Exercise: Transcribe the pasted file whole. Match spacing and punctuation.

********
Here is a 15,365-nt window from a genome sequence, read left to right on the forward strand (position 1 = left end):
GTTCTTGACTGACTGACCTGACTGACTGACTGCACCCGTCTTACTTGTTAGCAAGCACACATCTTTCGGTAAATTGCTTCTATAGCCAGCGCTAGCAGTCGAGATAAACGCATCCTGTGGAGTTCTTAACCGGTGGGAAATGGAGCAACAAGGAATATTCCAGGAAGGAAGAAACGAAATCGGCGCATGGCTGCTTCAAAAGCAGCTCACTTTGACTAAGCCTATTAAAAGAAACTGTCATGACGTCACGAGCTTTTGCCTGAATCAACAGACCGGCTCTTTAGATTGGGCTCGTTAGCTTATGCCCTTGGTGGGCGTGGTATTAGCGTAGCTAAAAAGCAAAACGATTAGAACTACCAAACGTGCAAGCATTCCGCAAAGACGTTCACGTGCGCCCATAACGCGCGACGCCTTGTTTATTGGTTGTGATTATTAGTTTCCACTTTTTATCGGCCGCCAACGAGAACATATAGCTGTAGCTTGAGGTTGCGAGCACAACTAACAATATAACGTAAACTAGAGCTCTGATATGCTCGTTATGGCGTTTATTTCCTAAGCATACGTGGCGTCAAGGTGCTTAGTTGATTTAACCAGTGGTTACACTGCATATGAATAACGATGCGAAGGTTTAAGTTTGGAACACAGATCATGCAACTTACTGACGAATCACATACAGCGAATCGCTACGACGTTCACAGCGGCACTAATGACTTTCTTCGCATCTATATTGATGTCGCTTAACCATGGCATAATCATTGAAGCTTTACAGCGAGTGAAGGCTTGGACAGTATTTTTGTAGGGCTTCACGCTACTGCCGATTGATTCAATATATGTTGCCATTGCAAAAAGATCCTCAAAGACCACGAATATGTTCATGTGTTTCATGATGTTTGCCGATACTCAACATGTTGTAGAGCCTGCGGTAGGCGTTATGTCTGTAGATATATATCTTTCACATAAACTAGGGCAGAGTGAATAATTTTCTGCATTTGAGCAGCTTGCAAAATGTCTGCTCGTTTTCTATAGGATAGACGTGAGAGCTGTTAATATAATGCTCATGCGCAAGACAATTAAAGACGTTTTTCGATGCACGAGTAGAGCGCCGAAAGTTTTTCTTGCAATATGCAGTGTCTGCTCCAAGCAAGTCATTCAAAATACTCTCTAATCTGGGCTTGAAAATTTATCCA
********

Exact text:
Here is a 15,365-nt window from a genome sequence, read left to right on the forward strand (position 1 = left end):
GTTCTTGACTGACTGACCTGACTGACTGACTGCACCCGTCTTACTTGTTAGCAAGCACACATCTTTCGGTAAATTGCTTCTATAGCCAGCGCTAGCAGTCGAGATAAACGCATCCTGTGGAGTTCTTAACCGGTGGGAAATGGAGCAACAAGGAATATTCCAGGAAGGAAGAAACGAAATCGGCGCATGGCTGCTTCAAAAGCAGCTCACTTTGACTAAGCCTATTAAAAGAAACTGTCATGACGTCACGAGCTTTTGCCTGAATCAACAGACCGGCTCTTTAGATTGGGCTCGTTAGCTTATGCCCTTGGTGGGCGTGGTATTAGCGTAGCTAAAAAGCAAAACGATTAGAACTACCAAACGTGCAAGCATTCCGCAAAGACGTTCACGTGCGCCCATAACGCGCGACGCCTTGTTTATTGGTTGTGATTATTAGTTTCCACTTTTTATCGGCCGCCAACGAGAACATATAGCTGTAGCTTGAGGTTGCGAGCACAACTAACAATATAACGTAAACTAGAGCTCTGATATGCTCGTTATGGCGTTTATTTCCTAAGCATACGTGGCGTCAAGGTGCTTAGTTGATTTAACCAGTGGTTACACTGCATATGAATAACGATGCGAAGGTTTAAGTTTGGAACACAGATCATGCAACTTACTGACGAATCACATACAGCGAATCGCTACGACGTTCACAGCGGCACTAATGACTTTCTTCGCATCTATATTGATGTCGCTTAACCATGGCATAATCATTGAAGCTTTACAGCGAGTGAAGGCTTGGACAGTATTTTTGTAGGGCTTCACGCTACTGCCGATTGATTCAATATATGTTGCCATTGCAAAAAGATCCTCAAAGACCACGAATATGTTCATGTGTTTCATGATGTTTGCCGATACTCAACATGTTGTAGAGCCTGCGGTAGGCGTTATGTCTGTAGATATATATCTTTCACATAAACTAGGGCAGAGTGAATAATTTTCTGCATTTGAGCAGCTTGCAAAATGTCTGCTCGTTTTCTATAGGATAGACGTGAGAGCTGTTAATATAATGCTCATGCGCAAGACAATTAAAGACGTTTTTCGATGCACGAGTAGAGCGCCGAAAGTTTTTCTTGCAATATGCAGTGTCTGCTCCAAGCAAGTCATTCAAAATACTCTCTAATCTGGGCTTGAAAATTTATCCA